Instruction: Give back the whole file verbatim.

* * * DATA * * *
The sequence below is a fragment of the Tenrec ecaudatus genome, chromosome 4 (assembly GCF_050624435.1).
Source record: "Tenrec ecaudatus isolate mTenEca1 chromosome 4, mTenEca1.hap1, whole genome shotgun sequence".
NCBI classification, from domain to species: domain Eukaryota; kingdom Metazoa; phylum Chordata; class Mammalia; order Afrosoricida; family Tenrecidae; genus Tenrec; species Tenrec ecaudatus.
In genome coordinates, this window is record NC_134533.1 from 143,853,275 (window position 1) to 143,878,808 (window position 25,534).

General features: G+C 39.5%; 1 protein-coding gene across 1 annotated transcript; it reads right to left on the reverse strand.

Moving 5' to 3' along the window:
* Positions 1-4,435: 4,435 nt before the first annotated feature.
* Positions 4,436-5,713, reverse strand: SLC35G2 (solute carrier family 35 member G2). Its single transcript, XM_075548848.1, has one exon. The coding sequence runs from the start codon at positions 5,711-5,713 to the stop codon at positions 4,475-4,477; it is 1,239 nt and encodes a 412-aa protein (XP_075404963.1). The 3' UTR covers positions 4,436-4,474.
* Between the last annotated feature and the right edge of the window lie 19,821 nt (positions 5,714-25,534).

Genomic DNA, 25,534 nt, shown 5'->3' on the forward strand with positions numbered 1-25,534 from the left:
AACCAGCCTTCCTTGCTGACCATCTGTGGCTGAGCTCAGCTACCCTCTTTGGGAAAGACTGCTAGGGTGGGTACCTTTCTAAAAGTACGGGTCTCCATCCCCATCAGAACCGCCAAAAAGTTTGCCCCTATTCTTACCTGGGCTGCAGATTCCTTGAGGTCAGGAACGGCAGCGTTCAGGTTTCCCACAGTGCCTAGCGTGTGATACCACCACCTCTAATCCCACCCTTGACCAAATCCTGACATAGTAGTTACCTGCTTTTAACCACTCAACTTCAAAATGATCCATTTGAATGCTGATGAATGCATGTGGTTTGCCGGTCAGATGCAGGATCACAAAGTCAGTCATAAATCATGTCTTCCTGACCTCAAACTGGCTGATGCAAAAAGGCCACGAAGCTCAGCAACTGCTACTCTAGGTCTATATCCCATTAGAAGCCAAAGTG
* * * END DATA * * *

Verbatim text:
The sequence below is a fragment of the Tenrec ecaudatus genome, chromosome 4 (assembly GCF_050624435.1).
Source record: "Tenrec ecaudatus isolate mTenEca1 chromosome 4, mTenEca1.hap1, whole genome shotgun sequence".
NCBI classification, from domain to species: domain Eukaryota; kingdom Metazoa; phylum Chordata; class Mammalia; order Afrosoricida; family Tenrecidae; genus Tenrec; species Tenrec ecaudatus.
In genome coordinates, this window is record NC_134533.1 from 143,853,275 (window position 1) to 143,878,808 (window position 25,534).

General features: G+C 39.5%; 1 protein-coding gene across 1 annotated transcript; it reads right to left on the reverse strand.

Moving 5' to 3' along the window:
* Positions 1-4,435: 4,435 nt before the first annotated feature.
* Positions 4,436-5,713, reverse strand: SLC35G2 (solute carrier family 35 member G2). Its single transcript, XM_075548848.1, has one exon. The coding sequence runs from the start codon at positions 5,711-5,713 to the stop codon at positions 4,475-4,477; it is 1,239 nt and encodes a 412-aa protein (XP_075404963.1). The 3' UTR covers positions 4,436-4,474.
* Between the last annotated feature and the right edge of the window lie 19,821 nt (positions 5,714-25,534).

Genomic DNA, 25,534 nt, shown 5'->3' on the forward strand with positions numbered 1-25,534 from the left:
AACCAGCCTTCCTTGCTGACCATCTGTGGCTGAGCTCAGCTACCCTCTTTGGGAAAGACTGCTAGGGTGGGTACCTTTCTAAAAGTACGGGTCTCCATCCCCATCAGAACCGCCAAAAAGTTTGCCCCTATTCTTACCTGGGCTGCAGATTCCTTGAGGTCAGGAACGGCAGCGTTCAGGTTTCCCACAGTGCCTAGCGTGTGATACCACCACCTCTAATCCCACCCTTGACCAAATCCTGACATAGTAGTTACCTGCTTTTAACCACTCAACTTCAAAATGATCCATTTGAATGCTGATGAATGCATGTGGTTTGCCGGTCAGATGCAGGATCACAAAGTCAGTCATAAATCATGTCTTCCTGACCTCAAACTGGCTGATGCAAAAAGGCCACGAAGCTCAGCAACTGCTACTCTAGGTCTATATCCCATTAGAAGCCAAAGTG